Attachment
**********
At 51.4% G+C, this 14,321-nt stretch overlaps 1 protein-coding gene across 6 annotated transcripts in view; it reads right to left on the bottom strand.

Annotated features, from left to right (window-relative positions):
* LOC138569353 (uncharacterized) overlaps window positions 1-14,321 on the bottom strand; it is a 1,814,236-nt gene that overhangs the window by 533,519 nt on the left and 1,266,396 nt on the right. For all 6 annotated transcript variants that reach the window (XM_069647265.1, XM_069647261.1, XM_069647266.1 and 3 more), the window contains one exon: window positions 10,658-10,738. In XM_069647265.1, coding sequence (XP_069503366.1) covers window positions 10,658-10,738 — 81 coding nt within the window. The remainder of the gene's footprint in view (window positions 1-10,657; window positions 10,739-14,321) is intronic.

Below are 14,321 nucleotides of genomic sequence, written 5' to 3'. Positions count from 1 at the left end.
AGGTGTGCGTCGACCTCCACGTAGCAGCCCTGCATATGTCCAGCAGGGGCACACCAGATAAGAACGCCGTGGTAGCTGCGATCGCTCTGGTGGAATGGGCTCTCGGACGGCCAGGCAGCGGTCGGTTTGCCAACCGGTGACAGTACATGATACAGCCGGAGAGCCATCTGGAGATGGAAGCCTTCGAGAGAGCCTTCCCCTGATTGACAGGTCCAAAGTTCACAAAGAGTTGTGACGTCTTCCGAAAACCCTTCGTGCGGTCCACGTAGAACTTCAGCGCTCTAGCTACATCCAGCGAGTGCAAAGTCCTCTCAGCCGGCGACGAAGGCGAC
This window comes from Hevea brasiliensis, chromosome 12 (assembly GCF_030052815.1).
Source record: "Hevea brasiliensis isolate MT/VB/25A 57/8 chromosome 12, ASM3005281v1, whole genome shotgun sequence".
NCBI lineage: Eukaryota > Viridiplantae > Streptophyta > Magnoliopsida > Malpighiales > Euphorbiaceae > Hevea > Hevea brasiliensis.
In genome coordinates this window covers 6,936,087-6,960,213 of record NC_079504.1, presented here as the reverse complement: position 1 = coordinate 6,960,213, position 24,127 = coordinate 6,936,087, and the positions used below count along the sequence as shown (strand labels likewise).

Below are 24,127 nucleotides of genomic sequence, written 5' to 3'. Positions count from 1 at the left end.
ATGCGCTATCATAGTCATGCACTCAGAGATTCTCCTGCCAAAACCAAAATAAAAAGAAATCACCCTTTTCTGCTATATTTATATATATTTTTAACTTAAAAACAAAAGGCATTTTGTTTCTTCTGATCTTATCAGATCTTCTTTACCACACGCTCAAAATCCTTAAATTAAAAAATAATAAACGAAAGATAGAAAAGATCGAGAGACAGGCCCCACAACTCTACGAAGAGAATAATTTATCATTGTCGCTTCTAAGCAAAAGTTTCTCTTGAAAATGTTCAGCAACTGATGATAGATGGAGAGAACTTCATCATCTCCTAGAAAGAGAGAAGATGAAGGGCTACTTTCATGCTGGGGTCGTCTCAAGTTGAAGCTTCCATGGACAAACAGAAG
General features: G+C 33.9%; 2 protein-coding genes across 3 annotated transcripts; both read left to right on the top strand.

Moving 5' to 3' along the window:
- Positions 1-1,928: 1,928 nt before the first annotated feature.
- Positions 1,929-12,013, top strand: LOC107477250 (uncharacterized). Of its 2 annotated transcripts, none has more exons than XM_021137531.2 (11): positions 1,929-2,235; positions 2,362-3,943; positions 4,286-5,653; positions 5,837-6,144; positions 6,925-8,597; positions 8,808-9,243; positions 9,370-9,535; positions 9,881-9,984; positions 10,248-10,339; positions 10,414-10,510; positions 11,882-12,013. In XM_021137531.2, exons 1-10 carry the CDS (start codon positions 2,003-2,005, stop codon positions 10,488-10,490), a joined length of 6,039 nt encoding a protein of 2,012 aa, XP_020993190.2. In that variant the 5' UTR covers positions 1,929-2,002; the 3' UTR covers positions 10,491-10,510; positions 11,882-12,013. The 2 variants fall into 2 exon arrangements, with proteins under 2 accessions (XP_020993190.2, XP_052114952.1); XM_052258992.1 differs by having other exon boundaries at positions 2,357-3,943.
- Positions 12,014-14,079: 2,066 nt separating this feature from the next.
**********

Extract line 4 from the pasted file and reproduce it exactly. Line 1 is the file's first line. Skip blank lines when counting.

Below are 14,321 nucleotides of genomic sequence, written 5' to 3'. Positions count from 1 at the left end.